Zorro (Spanish for ‘fox’) is an 8-bit platform game developed by Datasoft and published by US Gold in 1985. It was written by James Garon, with graphics by Kelly Day, and is based on a fictional character created by American writer Johnston McCulley.
Fight Night is a cartoony boxing game developed by Canadian company Sydney Development and published by Accolade in North America and US Gold in Europe in 1985.
Mama Llama is a scrolling action game where you have to protect a family of llamas from attack with a robotic sphere called a “Killdroid” while destroying waves of enemies on a 10×10 grid. It was written by Jeff Minter and first released by Llamasoft in 1985.
Written by Jeff Minter at Llamasoft and first published by Ariolasoft in 1985, Batalyx is a compendium of six minigames that can be played in any order. Completing them all must be done within a set time limit in order to beat the game.
The Apple II conversion of Bruce Carver‘s classic Beach Head was coded by Bryan Brandenburg of Sculptured Software Inc. and first published by Access in 1985, two years after the originals were released.
Rogue is an influential dungeon-crawling Role-Playing Game originally created by Michael Toy and Glenn Wichman (with later contributions by Ken Arnold) for Unix-based mainframes in 1980.
The original version of Rogue used the ASCII character set (text symbols) to create the world, and that is what you can see here in this first commercial version of game, published by Epyx in 1985.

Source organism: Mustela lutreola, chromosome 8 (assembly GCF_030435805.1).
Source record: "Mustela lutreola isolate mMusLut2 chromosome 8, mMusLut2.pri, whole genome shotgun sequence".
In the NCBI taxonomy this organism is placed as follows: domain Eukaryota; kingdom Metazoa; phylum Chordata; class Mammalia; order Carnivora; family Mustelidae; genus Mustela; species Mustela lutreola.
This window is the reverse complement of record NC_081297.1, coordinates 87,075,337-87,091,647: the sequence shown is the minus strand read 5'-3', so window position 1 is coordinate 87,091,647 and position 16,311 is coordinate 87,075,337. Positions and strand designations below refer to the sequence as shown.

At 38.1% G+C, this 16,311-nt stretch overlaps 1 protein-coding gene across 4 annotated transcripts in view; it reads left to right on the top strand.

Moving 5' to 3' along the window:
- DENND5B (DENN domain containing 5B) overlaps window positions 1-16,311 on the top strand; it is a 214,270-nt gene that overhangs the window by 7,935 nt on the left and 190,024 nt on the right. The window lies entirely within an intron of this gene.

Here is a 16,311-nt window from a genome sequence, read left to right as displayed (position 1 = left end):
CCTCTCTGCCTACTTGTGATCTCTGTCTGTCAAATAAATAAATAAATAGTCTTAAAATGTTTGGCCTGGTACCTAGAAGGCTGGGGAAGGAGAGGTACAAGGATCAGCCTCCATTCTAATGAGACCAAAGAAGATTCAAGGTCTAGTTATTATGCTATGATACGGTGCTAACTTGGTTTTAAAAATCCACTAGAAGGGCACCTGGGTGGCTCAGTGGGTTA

It’s not clear who converted the ZX Spectrum version of Boulder Dash II, but the game was published by Prism Leisure in 1985.
Subtitled “Rockford’s Revenge“, Boulder Dash II was again designed and programmed by Peter Liepa and published in North America by Electronic Arts in 1985 as “Super Boulder Dash” (alongside a re-release of the first game). Boulder Dash II was published in Europe as a stand-alone game, though, by Beyond Software.
Boulder Dash co-creator Peter Liepa created Boulder Dash II on Atari 8-bit machines first, before converting it to the Commodore 64. He’s said openly in interviews that he prefers Atari‘s machine when it comes to programming games, so it should come as no surprise to find arguably the best version of Boulder Dash II on the Atari 8-bit.
As far as I know, though, it was only released in North America as part of the “Super Boulder Dash” package from Electronic Arts (alongside a re-release of the first Boulder Dash). The Atari 8-bit version was never released as a stand-alone game. At least not by First Star Software.